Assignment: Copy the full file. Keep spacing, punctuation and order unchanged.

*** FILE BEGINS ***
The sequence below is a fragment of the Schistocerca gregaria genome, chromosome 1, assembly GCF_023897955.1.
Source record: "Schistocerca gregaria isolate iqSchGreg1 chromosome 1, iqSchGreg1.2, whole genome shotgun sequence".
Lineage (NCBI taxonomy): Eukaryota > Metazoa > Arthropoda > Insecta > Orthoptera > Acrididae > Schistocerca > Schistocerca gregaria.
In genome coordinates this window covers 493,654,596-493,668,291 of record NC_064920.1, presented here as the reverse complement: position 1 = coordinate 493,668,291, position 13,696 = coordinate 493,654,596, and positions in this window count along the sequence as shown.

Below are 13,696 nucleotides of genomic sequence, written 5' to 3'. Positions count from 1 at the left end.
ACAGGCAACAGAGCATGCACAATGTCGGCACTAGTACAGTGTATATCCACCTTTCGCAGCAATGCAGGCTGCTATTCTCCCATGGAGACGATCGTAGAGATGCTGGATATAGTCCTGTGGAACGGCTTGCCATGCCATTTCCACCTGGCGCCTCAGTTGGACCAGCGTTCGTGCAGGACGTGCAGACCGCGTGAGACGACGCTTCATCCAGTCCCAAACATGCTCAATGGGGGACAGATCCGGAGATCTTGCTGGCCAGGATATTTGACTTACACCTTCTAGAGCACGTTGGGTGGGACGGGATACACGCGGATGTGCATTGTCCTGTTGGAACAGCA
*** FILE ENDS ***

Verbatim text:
The sequence below is a fragment of the Schistocerca gregaria genome, chromosome 1, assembly GCF_023897955.1.
Source record: "Schistocerca gregaria isolate iqSchGreg1 chromosome 1, iqSchGreg1.2, whole genome shotgun sequence".
Lineage (NCBI taxonomy): Eukaryota > Metazoa > Arthropoda > Insecta > Orthoptera > Acrididae > Schistocerca > Schistocerca gregaria.
In genome coordinates this window covers 493,654,596-493,668,291 of record NC_064920.1, presented here as the reverse complement: position 1 = coordinate 493,668,291, position 13,696 = coordinate 493,654,596, and positions in this window count along the sequence as shown.

Below are 13,696 nucleotides of genomic sequence, written 5' to 3'. Positions count from 1 at the left end.
ACAGGCAACAGAGCATGCACAATGTCGGCACTAGTACAGTGTATATCCACCTTTCGCAGCAATGCAGGCTGCTATTCTCCCATGGAGACGATCGTAGAGATGCTGGATATAGTCCTGTGGAACGGCTTGCCATGCCATTTCCACCTGGCGCCTCAGTTGGACCAGCGTTCGTGCAGGACGTGCAGACCGCGTGAGACGACGCTTCATCCAGTCCCAAACATGCTCAATGGGGGACAGATCCGGAGATCTTGCTGGCCAGGATATTTGACTTACACCTTCTAGAGCACGTTGGGTGGGACGGGATACACGCGGATGTGCATTGTCCTGTTGGAACAGCA